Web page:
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One night too many in New York

Yankees turn the tables on Red Sox, 6-2, tie AL title series

NEW YORK -- After 85 years, 96 tears, and a million well-founded fears, you didn't think this was going to be easy, did you?

Some corners of Red Sox Nation were a little too happy yesterday. In the heady hours after Wednesday's Game 1 win over the Yankees in the American League Championship Series, there was a lot of chest-thumping about how much different everything is this year. Was it too early to make tentative World Series hotel reservations in Chicago and Florida? Any chance Boston's Band of Bald Brothers might clinch the pennant at Fenway this long weekend?

Whoa, pardner. Cowboy down. The Red Sox are not going to sweep the Yankees and there's a long way to go before they return to the World Series for the first time since 1986. Still proud and ever-professional, the Yankees beat Boston, 6-2, last night to even the series at a game apiece. Game 3 is tomorrow afternoon, featuring the irresistible matchup of Pedro Martinez vs. Roger Clemens. Should be an easy ticket, no?

Andy Pettitte, New York's latter-day Whitey Ford, once again came through with a big game when the Yankees needed it most. Far from dominating, the Yankee lefthander gave up nine hits and two walks in 6 2/3 innings, but kept most of the Sox from scoring. The Sox had Pettitte on the ropes early but failed to deliver the Joe Louis punch. In the first rotation of the Boston lineup, seven Sox reached base (six hits) but only one scored. Nick Johnson's second-inning, two-run homer did the most damage to Sox loser Derek Lowe.

There was some extra spice in the late innings as Yankee relievers came in tight on a couple of Boston hitters (David Ortiz and Todd Walker) and Bronson Arroyo plunked Alfonso Soriano.

So what now, Red Sox? Will the Sons of Grady Little return home and resume their monster mashing ways? Or will they validate those who see them forever destined to come in second to the Yankees?

Still tasting the Game 2 defeat, Sox first baseman Kevin Millar said, "Saturday night is going to be as electric as it's ever been at Fenway. I definitely think you're going to see a bunch of fans with shaved heads out there. They are the best fans in all of sports."

Reggie Jackson, a presence around the batting cage, once said, "When I played with the Yankees, we always knew we could beat the Red Sox."

And they did. So why should this year be any different? Any chance this Yankee team will panic against a muscle-flexing Boston team?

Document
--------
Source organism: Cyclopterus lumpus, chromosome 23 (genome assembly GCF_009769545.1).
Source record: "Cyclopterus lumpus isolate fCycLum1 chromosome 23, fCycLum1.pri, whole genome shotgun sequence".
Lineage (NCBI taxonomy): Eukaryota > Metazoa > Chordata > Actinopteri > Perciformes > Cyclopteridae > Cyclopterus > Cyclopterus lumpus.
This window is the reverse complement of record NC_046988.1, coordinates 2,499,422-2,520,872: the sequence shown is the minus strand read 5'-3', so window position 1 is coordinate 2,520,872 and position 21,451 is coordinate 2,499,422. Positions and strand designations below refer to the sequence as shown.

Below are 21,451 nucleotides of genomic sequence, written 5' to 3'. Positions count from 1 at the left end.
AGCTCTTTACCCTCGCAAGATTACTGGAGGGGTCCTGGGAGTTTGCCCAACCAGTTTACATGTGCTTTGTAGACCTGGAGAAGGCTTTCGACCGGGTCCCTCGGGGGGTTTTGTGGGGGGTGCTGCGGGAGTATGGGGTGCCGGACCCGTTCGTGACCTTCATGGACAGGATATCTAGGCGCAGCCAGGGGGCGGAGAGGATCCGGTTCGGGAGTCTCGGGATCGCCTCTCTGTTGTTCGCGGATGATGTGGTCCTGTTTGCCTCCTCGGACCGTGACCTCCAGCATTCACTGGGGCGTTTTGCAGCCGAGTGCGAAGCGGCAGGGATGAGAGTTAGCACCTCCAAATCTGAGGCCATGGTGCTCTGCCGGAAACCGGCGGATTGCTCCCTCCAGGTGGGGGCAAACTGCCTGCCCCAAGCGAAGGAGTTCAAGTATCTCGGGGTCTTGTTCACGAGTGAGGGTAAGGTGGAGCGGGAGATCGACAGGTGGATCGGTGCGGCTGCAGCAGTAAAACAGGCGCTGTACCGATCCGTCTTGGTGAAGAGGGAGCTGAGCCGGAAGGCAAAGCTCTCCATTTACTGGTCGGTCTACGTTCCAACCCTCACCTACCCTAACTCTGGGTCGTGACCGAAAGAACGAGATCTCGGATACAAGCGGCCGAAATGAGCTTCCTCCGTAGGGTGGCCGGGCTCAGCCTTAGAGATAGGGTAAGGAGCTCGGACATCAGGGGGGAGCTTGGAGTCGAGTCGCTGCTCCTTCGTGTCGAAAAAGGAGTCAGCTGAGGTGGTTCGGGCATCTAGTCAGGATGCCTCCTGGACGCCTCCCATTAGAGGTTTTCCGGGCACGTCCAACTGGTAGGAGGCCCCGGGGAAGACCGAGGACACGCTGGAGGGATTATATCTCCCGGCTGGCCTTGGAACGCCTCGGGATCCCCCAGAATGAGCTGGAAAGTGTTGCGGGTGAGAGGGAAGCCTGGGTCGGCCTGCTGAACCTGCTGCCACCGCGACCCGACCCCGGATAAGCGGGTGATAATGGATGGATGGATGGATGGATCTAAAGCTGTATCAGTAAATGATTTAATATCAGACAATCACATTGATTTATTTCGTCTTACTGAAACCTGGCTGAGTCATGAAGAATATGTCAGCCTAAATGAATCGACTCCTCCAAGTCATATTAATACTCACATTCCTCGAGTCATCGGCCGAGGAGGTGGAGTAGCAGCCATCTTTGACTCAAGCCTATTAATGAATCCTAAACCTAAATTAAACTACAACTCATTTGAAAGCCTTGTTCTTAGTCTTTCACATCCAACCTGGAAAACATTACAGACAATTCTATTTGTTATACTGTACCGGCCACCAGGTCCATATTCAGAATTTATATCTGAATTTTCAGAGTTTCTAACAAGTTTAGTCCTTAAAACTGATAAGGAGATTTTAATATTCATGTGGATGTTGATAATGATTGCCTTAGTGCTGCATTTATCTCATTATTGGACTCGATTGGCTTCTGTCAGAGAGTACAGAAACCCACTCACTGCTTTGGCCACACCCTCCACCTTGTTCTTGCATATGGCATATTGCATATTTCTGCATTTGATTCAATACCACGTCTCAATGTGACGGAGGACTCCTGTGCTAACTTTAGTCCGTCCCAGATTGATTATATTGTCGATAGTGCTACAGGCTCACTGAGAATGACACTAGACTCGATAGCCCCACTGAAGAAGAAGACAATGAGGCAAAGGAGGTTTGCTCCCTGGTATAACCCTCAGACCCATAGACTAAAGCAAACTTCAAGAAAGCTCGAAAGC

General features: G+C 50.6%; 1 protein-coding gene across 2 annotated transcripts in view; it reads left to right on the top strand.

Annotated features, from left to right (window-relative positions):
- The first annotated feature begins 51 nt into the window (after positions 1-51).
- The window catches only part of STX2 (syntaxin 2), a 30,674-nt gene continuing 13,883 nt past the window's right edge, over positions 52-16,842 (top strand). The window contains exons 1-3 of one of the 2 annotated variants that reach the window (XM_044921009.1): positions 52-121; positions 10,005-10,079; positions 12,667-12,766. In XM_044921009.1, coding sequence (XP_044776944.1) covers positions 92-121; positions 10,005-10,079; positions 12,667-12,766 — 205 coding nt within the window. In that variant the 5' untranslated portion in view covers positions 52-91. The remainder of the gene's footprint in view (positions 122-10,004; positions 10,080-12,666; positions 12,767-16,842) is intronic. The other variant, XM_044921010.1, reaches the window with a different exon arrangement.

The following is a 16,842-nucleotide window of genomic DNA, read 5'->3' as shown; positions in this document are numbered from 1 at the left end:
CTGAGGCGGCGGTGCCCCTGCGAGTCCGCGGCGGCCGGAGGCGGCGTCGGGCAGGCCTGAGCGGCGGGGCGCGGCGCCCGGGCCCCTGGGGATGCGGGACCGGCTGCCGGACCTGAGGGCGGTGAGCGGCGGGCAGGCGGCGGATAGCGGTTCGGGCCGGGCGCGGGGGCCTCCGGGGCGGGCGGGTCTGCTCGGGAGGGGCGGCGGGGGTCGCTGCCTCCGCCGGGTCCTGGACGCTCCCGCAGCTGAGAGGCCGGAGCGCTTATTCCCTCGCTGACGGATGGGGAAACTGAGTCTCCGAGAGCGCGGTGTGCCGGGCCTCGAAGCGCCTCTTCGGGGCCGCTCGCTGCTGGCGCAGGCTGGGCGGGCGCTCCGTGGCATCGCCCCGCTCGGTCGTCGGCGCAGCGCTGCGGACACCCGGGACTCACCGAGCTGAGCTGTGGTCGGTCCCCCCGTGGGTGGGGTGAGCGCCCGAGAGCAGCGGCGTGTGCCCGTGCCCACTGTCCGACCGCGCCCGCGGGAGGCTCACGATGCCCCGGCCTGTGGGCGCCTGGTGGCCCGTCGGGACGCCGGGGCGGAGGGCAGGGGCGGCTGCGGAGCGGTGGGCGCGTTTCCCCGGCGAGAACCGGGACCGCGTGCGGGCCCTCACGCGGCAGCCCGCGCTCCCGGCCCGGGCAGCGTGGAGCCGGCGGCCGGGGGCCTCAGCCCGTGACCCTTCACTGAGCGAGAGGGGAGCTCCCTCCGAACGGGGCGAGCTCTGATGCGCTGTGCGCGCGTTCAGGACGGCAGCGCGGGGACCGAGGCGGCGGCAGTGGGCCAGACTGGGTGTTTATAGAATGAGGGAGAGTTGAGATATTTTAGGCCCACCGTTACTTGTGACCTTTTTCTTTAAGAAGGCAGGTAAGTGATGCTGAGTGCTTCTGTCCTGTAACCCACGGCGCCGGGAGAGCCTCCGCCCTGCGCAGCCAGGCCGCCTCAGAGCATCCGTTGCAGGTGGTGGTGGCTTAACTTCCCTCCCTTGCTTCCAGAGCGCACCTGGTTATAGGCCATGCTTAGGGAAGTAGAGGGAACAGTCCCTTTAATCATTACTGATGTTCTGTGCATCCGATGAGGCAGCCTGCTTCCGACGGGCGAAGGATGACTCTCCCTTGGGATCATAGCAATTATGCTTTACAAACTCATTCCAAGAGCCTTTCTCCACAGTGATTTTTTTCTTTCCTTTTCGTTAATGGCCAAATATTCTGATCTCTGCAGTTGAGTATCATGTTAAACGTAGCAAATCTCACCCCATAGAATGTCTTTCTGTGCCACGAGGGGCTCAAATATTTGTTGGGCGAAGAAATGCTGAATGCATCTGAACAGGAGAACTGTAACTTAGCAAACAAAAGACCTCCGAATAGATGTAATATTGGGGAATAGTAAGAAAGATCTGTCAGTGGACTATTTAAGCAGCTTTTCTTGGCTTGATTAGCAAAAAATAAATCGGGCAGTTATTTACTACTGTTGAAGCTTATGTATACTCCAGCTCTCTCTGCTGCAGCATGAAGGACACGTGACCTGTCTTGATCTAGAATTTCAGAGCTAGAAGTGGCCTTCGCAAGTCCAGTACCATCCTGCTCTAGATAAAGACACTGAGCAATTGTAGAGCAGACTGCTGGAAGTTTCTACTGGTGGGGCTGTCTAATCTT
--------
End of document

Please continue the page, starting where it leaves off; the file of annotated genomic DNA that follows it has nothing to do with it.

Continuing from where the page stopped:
"I like the quiet confidence our team has," said Mr. October, now listed as a "special adviser" with the Yankees. "I don't think they'll panic. There was some concern when they lost the first game to Minnesota. And the Boston Red Sox are arguably the best team in baseball -- but we're going to find that out in the next two weeks. But there is a nucleus on this Yankee ball club that's been in eight playoffs and five World Series. The same people. Are they nervous?"

Folks in New England think the Yankees might be a little jumpy. And in the Cowboy Up autumn of 2003, Boston fans are convinced that this time, the Red Sox really are different.

The Yankees certainly have respect for the Sox. Nineteen regular-season games (New York won 10) convinced the Yankees that these Sox are less likely to unravel than some prior Boston editions.

Trying to explain the break from past failures, Red Sox CEO Larry Lucchino said, "It's different people, different personalities, different chemistry, and different karma. Oh, and better hitting."

Seconding that emotion, Yankees manager Joe Torre said, "They are very difficult to pitch to because they have no soft spot."

George Steinbrenner, known to be newly obsessed with the Sox, added, "They're a good team, a tough team. They deserved it when they won in Oakland."

Great as all that sounds, this is not the first time Red Sox fans have been convinced that things are different. In the 1986 ALCS -- the last one in which the Sox won more than one game -- Boston crawled out of a deep hole, trailing three games to one and down, 5-2, in the ninth inning against California. The Sox came back to win the game, and the series, and their ever-angry manager, John McNamara, said, "I don't want to hear about choking or history or any of that crap."

New Sox owner John W. Henry, who has made millions (billions?) with his alternative investment firm, said, "History said that the British Empire was invulnerable, that Napoleon was unbeatable. I was a Laker fan, and history said they couldn't beat the Celtics. But eventually they did [in 1985], and then they became the dominant team. History isn't very good at forecasting the future. I've never met anyone in the financial world who can predict anything."

There. History means nothing.

New history is being written. Tomorrow. Sunday. And Monday. At Fenway Park.

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